2.1. Media and Culture Conditions

Bacillus subtillis ETL-1979 isolated from activated sludge sample at Ankleshwar, Gujarat, India by the enrichment technique, is stored at 4°C on nutrient agar slants. The composition of mineral medium used for decolorization studies was (g L-1) KH2PO4 0.68, K2HPO4 1.73, MgSO4.7H2O 0.1, NaCl 0.1, FeSO4.7H2O 0.03, CaCl2.2H2O 0.02, Glucose 5.0, peptone 5.0. The pH was adjusted to 7.0. Inoculum was developed by transferring one loop full of the organism from the slant culture to 50 ml mineral medium in 250 ml Erlenmeyer flask. The flask was incubated in an orbital shaker at 37 ± 1°C and 180 rpm for 24 h for inoculums development.

2.2. Chemicals

The textile dye Orange was obtained from Himedia, India. The dye content was 80%. All the chemicals were of highest purity available and were of analytical grade. Solvents used for ESI-MS analysis were of HPLC grade.

2.3. Acclimatization

The culture was gradually exposed to the increasing concentration of the dye to acclimatize Bacillus subtillis ETL-1979. The successive transfer of culture into fresh mineral medium containing 100, 250, 500, 750, 1000 mg L-1 of the Orange dye was done at 37 ± 1°C in static condition. This acclimatized microorganism was used for all studies.

2.4. Decolorization Studies

The decolorization studies were carried out in 250 ml conical flasks containing 100 ml mineral medium. The medium was inoculated with fully grown culture of Bacillus subtillis ETL-1979. Dye solutions of Orange were filter sterilized as stock solution (1.0% w/v) and added aseptically to the mineral medium to the desired concentration. At first, the effect of five process parameters, including pH, temperature, dye concentration (mg/L), inoculum size/, v/v, (%) and time (h) on decolorization of Orange by Bacillus subtillis ETL-1979 was studied using Placket-Burman design criterion. Decolorization was carried out by adding 5% inoculum of Bacillus subtillis ETL-1979 to 100 ml medium in 250 ml conical flask, amended with 500 mg/L Orange dye and incubated at 37 ± 1°C at static condition for 72 h. The decolorized medium was then centrifuged at 8,000 g at room temperature for 15 min and the cell free supernatant was used for determination of percentage decolorization of Orange dye.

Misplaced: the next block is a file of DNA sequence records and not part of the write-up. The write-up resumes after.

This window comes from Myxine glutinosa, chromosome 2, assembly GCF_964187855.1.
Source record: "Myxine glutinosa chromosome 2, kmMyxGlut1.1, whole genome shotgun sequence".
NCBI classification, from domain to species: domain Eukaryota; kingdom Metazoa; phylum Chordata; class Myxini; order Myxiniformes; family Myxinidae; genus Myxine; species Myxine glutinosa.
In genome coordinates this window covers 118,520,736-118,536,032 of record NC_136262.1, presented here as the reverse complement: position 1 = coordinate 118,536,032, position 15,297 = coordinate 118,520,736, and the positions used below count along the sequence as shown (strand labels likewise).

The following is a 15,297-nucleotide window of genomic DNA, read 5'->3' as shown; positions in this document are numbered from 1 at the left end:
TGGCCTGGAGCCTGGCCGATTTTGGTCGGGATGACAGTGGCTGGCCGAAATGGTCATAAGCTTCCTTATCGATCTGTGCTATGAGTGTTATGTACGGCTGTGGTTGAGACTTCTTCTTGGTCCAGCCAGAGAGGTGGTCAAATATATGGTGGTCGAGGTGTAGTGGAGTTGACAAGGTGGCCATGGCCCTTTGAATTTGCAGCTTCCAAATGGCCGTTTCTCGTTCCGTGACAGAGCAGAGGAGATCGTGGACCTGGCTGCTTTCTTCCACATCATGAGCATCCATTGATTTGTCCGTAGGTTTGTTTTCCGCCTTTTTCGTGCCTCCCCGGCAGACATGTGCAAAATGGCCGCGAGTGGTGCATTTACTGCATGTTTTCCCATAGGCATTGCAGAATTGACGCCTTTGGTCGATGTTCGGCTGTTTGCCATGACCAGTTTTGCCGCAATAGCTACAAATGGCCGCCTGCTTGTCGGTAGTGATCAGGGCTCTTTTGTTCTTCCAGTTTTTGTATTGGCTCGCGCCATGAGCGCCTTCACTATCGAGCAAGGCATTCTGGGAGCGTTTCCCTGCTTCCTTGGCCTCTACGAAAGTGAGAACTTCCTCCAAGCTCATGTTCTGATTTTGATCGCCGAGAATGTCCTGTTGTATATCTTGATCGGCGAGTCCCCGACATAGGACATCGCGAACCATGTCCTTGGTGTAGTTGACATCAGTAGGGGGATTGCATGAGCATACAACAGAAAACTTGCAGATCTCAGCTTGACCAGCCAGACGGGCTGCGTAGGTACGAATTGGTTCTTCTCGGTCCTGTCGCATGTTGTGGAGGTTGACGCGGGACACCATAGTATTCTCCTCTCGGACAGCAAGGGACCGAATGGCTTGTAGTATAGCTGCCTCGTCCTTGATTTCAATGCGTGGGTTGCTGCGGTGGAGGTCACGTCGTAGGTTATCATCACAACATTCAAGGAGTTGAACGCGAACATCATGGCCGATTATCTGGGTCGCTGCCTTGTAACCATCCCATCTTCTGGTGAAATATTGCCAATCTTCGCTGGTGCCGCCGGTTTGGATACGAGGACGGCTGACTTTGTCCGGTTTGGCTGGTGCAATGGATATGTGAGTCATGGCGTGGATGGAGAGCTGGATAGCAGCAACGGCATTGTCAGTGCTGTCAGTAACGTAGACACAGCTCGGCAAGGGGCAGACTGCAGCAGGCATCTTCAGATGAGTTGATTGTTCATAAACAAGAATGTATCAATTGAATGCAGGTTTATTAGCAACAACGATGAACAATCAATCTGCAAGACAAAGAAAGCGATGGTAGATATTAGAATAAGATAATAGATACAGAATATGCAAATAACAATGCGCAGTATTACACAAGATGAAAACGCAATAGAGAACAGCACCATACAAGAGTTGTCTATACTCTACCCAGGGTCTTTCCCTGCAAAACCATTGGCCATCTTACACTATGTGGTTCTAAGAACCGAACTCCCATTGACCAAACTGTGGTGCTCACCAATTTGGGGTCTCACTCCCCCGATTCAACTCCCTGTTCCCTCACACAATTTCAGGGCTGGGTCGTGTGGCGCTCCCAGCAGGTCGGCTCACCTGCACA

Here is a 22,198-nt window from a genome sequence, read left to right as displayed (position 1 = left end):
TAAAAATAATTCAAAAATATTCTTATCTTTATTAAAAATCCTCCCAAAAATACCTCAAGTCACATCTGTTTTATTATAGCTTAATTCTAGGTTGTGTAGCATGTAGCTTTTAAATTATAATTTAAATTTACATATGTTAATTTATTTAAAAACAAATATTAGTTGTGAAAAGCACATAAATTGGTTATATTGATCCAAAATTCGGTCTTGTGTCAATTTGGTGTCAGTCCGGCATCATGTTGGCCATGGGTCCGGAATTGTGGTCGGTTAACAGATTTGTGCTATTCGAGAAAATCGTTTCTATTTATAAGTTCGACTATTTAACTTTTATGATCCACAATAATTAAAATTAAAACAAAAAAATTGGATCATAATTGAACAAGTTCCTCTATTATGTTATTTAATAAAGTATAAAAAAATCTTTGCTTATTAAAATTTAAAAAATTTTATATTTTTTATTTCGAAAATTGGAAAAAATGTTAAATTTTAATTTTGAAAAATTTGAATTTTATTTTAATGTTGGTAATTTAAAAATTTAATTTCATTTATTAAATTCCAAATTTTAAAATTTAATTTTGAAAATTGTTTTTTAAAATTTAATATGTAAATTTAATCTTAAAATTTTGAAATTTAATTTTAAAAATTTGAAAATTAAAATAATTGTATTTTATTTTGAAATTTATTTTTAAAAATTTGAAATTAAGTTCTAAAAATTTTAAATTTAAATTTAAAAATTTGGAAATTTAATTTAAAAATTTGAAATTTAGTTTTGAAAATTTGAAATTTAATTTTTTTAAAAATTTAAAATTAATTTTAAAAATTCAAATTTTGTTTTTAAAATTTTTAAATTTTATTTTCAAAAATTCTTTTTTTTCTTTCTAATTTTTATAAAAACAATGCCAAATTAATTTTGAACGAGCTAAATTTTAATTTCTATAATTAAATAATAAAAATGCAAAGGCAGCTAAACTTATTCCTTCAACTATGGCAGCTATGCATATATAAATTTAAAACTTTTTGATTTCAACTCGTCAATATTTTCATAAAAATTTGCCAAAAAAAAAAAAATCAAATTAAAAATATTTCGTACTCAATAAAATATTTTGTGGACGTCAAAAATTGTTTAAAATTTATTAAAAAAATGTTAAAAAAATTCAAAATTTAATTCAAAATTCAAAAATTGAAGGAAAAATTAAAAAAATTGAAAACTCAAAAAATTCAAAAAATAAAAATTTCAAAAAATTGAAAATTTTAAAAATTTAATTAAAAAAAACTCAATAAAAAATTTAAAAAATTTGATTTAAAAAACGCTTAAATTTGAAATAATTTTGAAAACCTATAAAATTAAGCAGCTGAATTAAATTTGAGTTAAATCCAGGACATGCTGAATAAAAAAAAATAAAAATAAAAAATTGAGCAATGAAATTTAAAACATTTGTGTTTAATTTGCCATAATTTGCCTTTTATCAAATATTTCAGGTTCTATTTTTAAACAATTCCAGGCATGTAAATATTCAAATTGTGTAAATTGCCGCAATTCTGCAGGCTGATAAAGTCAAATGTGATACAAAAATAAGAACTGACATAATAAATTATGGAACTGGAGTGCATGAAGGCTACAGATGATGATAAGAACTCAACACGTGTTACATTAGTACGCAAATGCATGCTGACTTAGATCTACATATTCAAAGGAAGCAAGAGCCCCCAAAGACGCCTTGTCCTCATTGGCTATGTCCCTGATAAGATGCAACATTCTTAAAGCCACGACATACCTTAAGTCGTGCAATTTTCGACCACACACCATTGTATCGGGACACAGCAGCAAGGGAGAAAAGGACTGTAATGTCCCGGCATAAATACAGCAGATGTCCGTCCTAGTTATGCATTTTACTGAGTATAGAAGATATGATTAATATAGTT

2.5. Analytical Methods

Decolorization of Orange dye was monitored spectrophotometrically at 480 nm, which is an absorbance maximum for Orange dye, on a Shimadzu double beam spectrophotometer (UV 1800, Japan). Uninoculated controls were used to compare color loss during the experiment. The percentage of decolorization was calculated from the difference between initial and final values. The biodecolorization and biodegradation analysis was done using UV-VIS spectrometry, thin layer chromatography (TLC) and Fourier transform infrared spectroscopy (FT-IR). The supernatants obtained after decolorization were extracted with dichloromethane and dried over anhydrous Na2SO4 and evaporated to dryness. The residue obtained was first examined by thin layer chromatography. It is further subjected to FTIR spectroscopy. The software used in spectrophotometer was OMNIC. Analysis was carried out at room temperature in the mid IR region of 400 to 4000 cm -1 at a scan speed of 60. Electron spray ionization mass spectrometry (ESI-MS) analysis was carried out to find out the degradation products. ESI-MS was carried out on an SL 1200 system (Agilent) with ion trap detection in the positive ion mode. The software used was Mass Hunter. The culture broth after decolorization in the medium containing azo dye (Orange) was analyzed using ESI-MS. 50 ml of decolorized samples were centrifuged at 8,000 rpm for 15 min and filtered through 0.45 mm membrane filter. The filtrate was then extracted twice with ethyl acetate and evaporated in a vacuum evaporator at 40 to 45°C and residue was dissolved in 50% acetonitrile in water with 0.1% formic acid and used for ESI-MS analysis.